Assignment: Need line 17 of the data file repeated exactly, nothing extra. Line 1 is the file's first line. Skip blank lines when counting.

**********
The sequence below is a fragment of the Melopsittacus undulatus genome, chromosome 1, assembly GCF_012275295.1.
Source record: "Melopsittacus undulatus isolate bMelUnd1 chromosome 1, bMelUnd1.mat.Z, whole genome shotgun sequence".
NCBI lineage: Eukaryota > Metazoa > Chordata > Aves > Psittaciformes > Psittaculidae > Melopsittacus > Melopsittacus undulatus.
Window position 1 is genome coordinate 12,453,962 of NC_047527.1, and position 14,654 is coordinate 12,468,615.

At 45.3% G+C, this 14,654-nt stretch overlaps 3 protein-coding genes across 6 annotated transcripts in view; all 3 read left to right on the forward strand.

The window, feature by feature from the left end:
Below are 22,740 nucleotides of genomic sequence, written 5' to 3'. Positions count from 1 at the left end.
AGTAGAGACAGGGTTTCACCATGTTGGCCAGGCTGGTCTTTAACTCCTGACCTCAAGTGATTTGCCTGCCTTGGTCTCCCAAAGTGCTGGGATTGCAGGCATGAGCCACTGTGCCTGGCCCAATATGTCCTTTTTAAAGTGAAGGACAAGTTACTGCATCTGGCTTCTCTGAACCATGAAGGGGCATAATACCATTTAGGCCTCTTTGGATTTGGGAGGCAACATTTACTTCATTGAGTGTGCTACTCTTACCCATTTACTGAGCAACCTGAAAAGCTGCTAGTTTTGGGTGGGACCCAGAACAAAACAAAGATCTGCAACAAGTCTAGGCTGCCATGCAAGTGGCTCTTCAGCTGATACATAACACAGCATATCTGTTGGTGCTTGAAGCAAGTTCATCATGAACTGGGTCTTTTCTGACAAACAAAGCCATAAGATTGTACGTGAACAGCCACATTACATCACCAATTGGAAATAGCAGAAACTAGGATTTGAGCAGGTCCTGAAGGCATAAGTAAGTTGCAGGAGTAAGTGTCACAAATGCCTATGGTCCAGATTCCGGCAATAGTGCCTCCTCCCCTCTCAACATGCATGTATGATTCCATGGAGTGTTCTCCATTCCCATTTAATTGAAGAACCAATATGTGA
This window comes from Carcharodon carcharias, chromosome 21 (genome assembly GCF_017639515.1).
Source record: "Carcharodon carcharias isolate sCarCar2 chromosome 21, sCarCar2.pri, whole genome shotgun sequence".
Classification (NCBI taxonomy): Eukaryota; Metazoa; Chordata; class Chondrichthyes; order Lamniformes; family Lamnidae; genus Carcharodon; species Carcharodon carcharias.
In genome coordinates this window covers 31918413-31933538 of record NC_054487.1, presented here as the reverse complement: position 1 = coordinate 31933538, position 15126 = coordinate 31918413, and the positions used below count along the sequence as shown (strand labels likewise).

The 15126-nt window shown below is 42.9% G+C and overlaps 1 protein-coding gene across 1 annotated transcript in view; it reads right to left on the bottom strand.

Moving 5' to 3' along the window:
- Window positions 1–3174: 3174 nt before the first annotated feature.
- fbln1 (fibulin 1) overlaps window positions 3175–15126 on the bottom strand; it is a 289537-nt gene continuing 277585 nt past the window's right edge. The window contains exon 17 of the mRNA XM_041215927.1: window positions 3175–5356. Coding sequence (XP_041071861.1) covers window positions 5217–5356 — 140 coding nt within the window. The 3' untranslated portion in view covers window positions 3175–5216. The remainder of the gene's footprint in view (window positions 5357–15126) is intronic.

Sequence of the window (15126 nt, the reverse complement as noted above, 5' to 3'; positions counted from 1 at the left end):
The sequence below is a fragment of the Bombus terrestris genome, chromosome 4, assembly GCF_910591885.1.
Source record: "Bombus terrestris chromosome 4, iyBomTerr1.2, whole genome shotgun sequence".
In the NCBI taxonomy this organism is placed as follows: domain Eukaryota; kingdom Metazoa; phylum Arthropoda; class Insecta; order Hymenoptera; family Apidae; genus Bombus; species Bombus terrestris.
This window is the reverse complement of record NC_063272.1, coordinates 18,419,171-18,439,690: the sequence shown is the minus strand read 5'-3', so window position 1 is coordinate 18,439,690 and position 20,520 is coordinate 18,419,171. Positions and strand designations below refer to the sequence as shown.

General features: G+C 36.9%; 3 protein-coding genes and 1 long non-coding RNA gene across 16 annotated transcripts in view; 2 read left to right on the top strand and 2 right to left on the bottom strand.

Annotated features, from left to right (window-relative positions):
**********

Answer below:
Sequence of the window (15126 nt, the reverse complement as noted above, 5' to 3'; positions counted from 1 at the left end):